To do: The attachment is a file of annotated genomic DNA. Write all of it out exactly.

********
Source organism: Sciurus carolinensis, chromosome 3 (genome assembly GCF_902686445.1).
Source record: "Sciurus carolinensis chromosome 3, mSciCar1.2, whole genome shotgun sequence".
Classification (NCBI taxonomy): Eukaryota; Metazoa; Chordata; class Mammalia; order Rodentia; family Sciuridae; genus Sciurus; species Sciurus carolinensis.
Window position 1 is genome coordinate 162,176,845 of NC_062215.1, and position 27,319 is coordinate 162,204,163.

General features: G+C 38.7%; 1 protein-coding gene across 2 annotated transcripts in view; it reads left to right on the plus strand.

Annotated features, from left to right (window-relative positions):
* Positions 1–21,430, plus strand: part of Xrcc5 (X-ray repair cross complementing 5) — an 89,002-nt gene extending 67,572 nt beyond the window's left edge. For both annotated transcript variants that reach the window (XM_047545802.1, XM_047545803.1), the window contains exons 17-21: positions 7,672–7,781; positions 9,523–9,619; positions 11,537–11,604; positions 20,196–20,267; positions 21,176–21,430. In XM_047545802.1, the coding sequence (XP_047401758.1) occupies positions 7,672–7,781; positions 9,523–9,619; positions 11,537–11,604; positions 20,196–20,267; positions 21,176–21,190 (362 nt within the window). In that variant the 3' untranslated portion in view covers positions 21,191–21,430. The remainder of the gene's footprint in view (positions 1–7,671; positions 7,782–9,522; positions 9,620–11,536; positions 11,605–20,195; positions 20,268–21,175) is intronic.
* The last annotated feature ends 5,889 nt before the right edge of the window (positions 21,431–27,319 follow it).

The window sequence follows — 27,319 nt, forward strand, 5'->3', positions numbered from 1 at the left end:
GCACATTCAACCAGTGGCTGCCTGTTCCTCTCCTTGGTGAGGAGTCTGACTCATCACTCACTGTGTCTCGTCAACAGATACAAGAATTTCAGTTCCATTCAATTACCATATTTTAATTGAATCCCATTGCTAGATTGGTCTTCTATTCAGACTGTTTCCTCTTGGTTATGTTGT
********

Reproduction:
Source organism: Sciurus carolinensis, chromosome 3 (genome assembly GCF_902686445.1).
Source record: "Sciurus carolinensis chromosome 3, mSciCar1.2, whole genome shotgun sequence".
Classification (NCBI taxonomy): Eukaryota; Metazoa; Chordata; class Mammalia; order Rodentia; family Sciuridae; genus Sciurus; species Sciurus carolinensis.
Window position 1 is genome coordinate 162,176,845 of NC_062215.1, and position 27,319 is coordinate 162,204,163.

General features: G+C 38.7%; 1 protein-coding gene across 2 annotated transcripts in view; it reads left to right on the plus strand.

Annotated features, from left to right (window-relative positions):
* Positions 1–21,430, plus strand: part of Xrcc5 (X-ray repair cross complementing 5) — an 89,002-nt gene extending 67,572 nt beyond the window's left edge. For both annotated transcript variants that reach the window (XM_047545802.1, XM_047545803.1), the window contains exons 17-21: positions 7,672–7,781; positions 9,523–9,619; positions 11,537–11,604; positions 20,196–20,267; positions 21,176–21,430. In XM_047545802.1, the coding sequence (XP_047401758.1) occupies positions 7,672–7,781; positions 9,523–9,619; positions 11,537–11,604; positions 20,196–20,267; positions 21,176–21,190 (362 nt within the window). In that variant the 3' untranslated portion in view covers positions 21,191–21,430. The remainder of the gene's footprint in view (positions 1–7,671; positions 7,782–9,522; positions 9,620–11,536; positions 11,605–20,195; positions 20,268–21,175) is intronic.
* The last annotated feature ends 5,889 nt before the right edge of the window (positions 21,431–27,319 follow it).

The window sequence follows — 27,319 nt, forward strand, 5'->3', positions numbered from 1 at the left end:
GCACATTCAACCAGTGGCTGCCTGTTCCTCTCCTTGGTGAGGAGTCTGACTCATCACTCACTGTGTCTCGTCAACAGATACAAGAATTTCAGTTCCATTCAATTACCATATTTTAATTGAATCCCATTGCTAGATTGGTCTTCTATTCAGACTGTTTCCTCTTGGTTATGTTGT